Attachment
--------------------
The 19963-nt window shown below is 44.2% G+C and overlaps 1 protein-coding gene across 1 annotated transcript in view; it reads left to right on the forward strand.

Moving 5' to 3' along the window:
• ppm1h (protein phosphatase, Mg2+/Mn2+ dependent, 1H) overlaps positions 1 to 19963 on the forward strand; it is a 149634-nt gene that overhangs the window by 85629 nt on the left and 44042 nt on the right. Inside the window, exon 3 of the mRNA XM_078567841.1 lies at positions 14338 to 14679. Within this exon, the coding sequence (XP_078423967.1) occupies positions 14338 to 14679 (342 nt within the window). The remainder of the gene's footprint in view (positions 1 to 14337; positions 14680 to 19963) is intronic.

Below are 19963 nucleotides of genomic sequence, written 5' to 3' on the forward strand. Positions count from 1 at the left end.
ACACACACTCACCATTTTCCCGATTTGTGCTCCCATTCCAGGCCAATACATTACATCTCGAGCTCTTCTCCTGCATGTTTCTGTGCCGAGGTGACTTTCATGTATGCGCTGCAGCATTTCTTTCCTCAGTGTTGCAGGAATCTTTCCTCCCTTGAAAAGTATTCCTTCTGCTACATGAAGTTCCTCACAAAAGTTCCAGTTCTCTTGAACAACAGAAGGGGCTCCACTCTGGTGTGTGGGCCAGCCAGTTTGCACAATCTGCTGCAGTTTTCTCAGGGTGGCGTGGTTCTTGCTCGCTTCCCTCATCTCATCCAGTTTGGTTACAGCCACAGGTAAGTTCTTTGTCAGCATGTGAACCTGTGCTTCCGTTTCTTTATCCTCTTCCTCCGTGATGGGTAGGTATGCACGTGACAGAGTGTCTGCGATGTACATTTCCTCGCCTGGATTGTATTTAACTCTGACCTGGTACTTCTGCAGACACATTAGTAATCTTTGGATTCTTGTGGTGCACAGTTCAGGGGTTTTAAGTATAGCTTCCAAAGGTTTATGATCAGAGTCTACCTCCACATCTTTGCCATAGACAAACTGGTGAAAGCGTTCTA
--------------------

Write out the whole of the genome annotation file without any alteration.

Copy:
The 19963-nt window shown below is 44.2% G+C and overlaps 1 protein-coding gene across 1 annotated transcript in view; it reads left to right on the forward strand.

Moving 5' to 3' along the window:
• ppm1h (protein phosphatase, Mg2+/Mn2+ dependent, 1H) overlaps positions 1 to 19963 on the forward strand; it is a 149634-nt gene that overhangs the window by 85629 nt on the left and 44042 nt on the right. Inside the window, exon 3 of the mRNA XM_078567841.1 lies at positions 14338 to 14679. Within this exon, the coding sequence (XP_078423967.1) occupies positions 14338 to 14679 (342 nt within the window). The remainder of the gene's footprint in view (positions 1 to 14337; positions 14680 to 19963) is intronic.

Below are 19963 nucleotides of genomic sequence, written 5' to 3' on the forward strand. Positions count from 1 at the left end.
ACACACACTCACCATTTTCCCGATTTGTGCTCCCATTCCAGGCCAATACATTACATCTCGAGCTCTTCTCCTGCATGTTTCTGTGCCGAGGTGACTTTCATGTATGCGCTGCAGCATTTCTTTCCTCAGTGTTGCAGGAATCTTTCCTCCCTTGAAAAGTATTCCTTCTGCTACATGAAGTTCCTCACAAAAGTTCCAGTTCTCTTGAACAACAGAAGGGGCTCCACTCTGGTGTGTGGGCCAGCCAGTTTGCACAATCTGCTGCAGTTTTCTCAGGGTGGCGTGGTTCTTGCTCGCTTCCCTCATCTCATCCAGTTTGGTTACAGCCACAGGTAAGTTCTTTGTCAGCATGTGAACCTGTGCTTCCGTTTCTTTATCCTCTTCCTCCGTGATGGGTAGGTATGCACGTGACAGAGTGTCTGCGATGTACATTTCCTCGCCTGGATTGTATTTAACTCTGACCTGGTACTTCTGCAGACACATTAGTAATCTTTGGATTCTTGTGGTGCACAGTTCAGGGGTTTTAAGTATAGCTTCCAAAGGTTTATGATCAGAGTCTACCTCCACATCTTTGCCATAGACAAACTGGTGAAAGCGTTCTA